'How simple love would be, Younger Brother, if we only had to bestow it on those who deserved it. Yet what would it be worth? If you gave a poor man a silver coin then that would be a gift. If you expected him to pay you back, then that would make it a loan. We do not loan our love, Lantern. We give it freely.'
'Scholars tend to overcomplicate matters,’ said Skilgannon. ‘If a man runs at you with a sword it would be foolish to spend time wondering what led him to such action. Was his childhood scarred by a cruel father? Did his wife leave him for another man? Was he perhaps misinformed about your intentions, and therefore has attacked you in error?’ He laughed. ‘Warriors need black and white, Elder Brother. Shades of grey would kill them.'
'There’s nothing to be frightened of, laddie. We live. We die. A wise man once told me that one day even the sun will fade, and all will be darkness. Everything dies. Death isn’t important. What counts is how you live.'
'And I’m not wise, Rabalyn. Had I been wise I would have stayed home with the woman I loved. I’d have farmed and planted trees. I’d have raised cattle, and sold them at market. Instead I found wars and battles to fight. Old and wise? I’ve met wise men who were young, and stupid men who were old. I’ve met good men who did evil things, and evil men who tried to do good. It’s all beyond my understanding.'
'No. I regret that. Though I have to say that I get tense around the very young. The screaming and the squalling grates on me. I’m not a great lover of noise. Or people, come to that. They irritate me.'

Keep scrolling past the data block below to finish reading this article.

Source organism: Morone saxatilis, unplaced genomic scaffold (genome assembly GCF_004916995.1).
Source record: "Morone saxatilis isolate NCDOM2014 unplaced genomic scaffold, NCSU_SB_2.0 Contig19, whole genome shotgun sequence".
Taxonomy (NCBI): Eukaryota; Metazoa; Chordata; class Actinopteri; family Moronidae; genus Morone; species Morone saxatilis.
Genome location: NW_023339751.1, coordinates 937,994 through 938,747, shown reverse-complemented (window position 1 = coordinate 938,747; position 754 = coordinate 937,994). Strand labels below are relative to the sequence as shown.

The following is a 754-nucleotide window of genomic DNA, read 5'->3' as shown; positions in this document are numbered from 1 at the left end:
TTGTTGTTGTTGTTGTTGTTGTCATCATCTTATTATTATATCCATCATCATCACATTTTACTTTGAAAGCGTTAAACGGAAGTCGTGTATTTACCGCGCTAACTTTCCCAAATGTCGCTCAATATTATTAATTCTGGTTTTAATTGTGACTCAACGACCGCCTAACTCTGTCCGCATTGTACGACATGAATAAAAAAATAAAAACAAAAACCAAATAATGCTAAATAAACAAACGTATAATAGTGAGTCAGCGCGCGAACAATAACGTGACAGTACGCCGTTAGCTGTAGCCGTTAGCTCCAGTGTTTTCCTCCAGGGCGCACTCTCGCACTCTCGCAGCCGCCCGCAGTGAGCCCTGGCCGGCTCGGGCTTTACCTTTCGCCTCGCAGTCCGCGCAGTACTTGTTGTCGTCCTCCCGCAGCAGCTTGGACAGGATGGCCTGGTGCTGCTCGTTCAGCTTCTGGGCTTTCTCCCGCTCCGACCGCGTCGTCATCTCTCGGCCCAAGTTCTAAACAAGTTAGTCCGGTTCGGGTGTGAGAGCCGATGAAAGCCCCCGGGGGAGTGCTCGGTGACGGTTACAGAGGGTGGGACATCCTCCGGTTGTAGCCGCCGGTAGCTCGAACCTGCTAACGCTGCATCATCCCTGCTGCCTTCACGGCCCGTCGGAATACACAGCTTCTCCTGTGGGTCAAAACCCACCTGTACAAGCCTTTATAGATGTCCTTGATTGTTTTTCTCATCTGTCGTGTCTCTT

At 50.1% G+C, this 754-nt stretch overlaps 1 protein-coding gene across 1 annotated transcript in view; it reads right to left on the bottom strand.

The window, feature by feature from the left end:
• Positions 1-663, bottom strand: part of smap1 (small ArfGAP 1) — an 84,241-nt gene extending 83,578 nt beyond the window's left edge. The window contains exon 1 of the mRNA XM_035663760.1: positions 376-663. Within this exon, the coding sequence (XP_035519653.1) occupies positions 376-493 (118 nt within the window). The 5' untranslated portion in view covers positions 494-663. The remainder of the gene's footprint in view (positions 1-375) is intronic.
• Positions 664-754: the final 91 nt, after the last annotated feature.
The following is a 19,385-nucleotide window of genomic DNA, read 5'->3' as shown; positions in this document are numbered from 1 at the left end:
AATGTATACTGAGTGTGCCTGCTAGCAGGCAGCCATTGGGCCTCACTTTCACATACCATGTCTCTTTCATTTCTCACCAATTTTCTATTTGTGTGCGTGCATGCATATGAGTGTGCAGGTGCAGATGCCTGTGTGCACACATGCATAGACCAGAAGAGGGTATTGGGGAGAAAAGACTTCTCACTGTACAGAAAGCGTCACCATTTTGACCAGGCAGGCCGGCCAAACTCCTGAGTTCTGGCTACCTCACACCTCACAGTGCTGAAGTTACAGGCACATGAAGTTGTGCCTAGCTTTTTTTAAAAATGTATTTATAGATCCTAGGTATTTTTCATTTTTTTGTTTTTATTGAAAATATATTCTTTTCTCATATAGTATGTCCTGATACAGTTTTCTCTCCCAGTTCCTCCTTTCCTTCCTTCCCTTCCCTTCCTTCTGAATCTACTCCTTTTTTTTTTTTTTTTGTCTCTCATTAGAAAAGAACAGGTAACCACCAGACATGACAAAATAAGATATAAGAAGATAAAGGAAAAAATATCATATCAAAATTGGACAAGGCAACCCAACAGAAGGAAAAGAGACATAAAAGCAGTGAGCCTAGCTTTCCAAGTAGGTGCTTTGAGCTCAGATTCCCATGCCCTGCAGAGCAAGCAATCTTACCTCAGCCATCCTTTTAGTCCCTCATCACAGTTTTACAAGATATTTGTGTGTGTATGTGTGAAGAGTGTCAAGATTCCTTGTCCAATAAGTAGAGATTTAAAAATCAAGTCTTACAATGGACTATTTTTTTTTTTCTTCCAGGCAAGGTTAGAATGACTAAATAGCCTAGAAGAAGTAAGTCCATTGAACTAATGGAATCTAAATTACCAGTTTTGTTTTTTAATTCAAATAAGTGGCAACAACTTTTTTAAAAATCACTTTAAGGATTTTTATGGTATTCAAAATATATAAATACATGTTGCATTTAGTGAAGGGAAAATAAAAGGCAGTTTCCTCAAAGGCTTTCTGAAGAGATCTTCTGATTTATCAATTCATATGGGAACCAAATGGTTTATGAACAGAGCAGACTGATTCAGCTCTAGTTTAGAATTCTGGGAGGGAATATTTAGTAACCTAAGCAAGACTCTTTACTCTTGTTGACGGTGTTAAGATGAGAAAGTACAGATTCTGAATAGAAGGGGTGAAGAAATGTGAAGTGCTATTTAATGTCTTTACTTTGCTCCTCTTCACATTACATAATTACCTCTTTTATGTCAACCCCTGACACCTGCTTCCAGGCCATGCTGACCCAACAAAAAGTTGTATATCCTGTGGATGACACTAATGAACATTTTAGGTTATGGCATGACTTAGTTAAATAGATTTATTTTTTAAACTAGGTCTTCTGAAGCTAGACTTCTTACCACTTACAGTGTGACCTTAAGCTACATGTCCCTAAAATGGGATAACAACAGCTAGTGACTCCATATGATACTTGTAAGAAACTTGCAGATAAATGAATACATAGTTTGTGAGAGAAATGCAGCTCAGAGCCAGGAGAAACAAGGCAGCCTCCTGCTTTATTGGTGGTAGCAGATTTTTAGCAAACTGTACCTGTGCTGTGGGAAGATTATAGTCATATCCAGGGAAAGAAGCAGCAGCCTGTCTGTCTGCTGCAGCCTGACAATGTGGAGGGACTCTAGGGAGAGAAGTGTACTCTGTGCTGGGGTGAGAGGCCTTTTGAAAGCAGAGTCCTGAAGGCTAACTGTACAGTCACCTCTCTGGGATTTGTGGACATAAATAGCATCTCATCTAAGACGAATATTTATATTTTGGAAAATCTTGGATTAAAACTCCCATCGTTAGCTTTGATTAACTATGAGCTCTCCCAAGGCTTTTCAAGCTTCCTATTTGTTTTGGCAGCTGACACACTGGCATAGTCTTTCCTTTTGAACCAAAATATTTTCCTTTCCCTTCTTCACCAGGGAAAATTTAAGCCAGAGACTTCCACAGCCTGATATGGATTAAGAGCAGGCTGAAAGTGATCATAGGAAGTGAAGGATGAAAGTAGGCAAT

'You remind me of Sieben. He loved these debates, and would twist words and ideas round and round until everything I believed in sounded like the grandest nonsense. He should have been a politician. I would say that evil should always be countered. He would say: "Ah, but what is evil for one man may be good for another." I remember once we watched the execution of a murderer. He maintained that in killing the man we were committing an evil as great as his. He said that perhaps the killer might have one day sired a child, who would be great and good, and change the world for the better. In killing him we might have robbed the world of a saviour.’ ‘Perhaps he was right,’ said Diagoras. ‘Perhaps he was. But if we followed that philosophy completely we would never punish anyone, for any crime. You could argue that to lock the killer away, rather than hanging him, might prevent him meeting the woman who would have given birth to that child. So what do we do? Free him? No. A man who wilfully takes the life of another forfeits his own life. Anything less makes a mockery of justice. I always enjoyed listening to Sieben ranting and railing against the ways of the world. He could make you think black was white, night was day, sweet was sour. It was good entertainment. But that is all it was. Would I deceive an enemy? Yes. Would I deceive a friend? No. How do I justify this? I don’t.'